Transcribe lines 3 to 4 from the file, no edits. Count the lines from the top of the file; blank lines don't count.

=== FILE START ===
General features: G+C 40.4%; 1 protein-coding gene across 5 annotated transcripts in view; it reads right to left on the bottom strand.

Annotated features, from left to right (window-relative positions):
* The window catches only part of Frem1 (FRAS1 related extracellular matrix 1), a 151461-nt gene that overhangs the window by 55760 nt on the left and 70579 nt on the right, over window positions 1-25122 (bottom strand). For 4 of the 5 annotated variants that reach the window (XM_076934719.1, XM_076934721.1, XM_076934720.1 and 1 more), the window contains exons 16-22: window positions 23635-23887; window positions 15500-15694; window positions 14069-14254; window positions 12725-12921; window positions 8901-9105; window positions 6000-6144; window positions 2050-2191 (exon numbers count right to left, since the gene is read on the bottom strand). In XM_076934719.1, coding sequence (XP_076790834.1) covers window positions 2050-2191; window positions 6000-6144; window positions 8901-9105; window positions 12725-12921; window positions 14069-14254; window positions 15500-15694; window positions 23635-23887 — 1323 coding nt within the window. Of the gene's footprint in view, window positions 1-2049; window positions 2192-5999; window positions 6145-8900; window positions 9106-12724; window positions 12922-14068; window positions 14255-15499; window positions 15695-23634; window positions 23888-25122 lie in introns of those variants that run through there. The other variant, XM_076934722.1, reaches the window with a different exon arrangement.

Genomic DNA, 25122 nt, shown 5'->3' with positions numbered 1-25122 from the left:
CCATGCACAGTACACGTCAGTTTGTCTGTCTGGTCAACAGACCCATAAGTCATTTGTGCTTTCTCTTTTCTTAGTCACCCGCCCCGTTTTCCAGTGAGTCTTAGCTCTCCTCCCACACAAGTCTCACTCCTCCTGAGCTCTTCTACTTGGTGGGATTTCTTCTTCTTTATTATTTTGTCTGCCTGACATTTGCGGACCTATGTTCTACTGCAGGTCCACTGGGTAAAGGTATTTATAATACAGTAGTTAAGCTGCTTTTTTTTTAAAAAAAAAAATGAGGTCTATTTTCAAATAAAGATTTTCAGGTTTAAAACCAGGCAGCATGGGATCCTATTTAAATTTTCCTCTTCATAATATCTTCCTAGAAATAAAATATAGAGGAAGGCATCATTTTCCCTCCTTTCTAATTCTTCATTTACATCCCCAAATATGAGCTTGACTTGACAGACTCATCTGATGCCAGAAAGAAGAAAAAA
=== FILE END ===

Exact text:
* The window catches only part of Frem1 (FRAS1 related extracellular matrix 1), a 151461-nt gene that overhangs the window by 55760 nt on the left and 70579 nt on the right, over window positions 1-25122 (bottom strand). For 4 of the 5 annotated variants that reach the window (XM_076934719.1, XM_076934721.1, XM_076934720.1 and 1 more), the window contains exons 16-22: window positions 23635-23887; window positions 15500-15694; window positions 14069-14254; window positions 12725-12921; window positions 8901-9105; window positions 6000-6144; window positions 2050-2191 (exon numbers count right to left, since the gene is read on the bottom strand). In XM_076934719.1, coding sequence (XP_076790834.1) covers window positions 2050-2191; window positions 6000-6144; window positions 8901-9105; window positions 12725-12921; window positions 14069-14254; window positions 15500-15694; window positions 23635-23887 — 1323 coding nt within the window. Of the gene's footprint in view, window positions 1-2049; window positions 2192-5999; window positions 6145-8900; window positions 9106-12724; window positions 12922-14068; window positions 14255-15499; window positions 15695-23634; window positions 23888-25122 lie in introns of those variants that run through there. The other variant, XM_076934722.1, reaches the window with a different exon arrangement.

Genomic DNA, 25122 nt, shown 5'->3' with positions numbered 1-25122 from the left: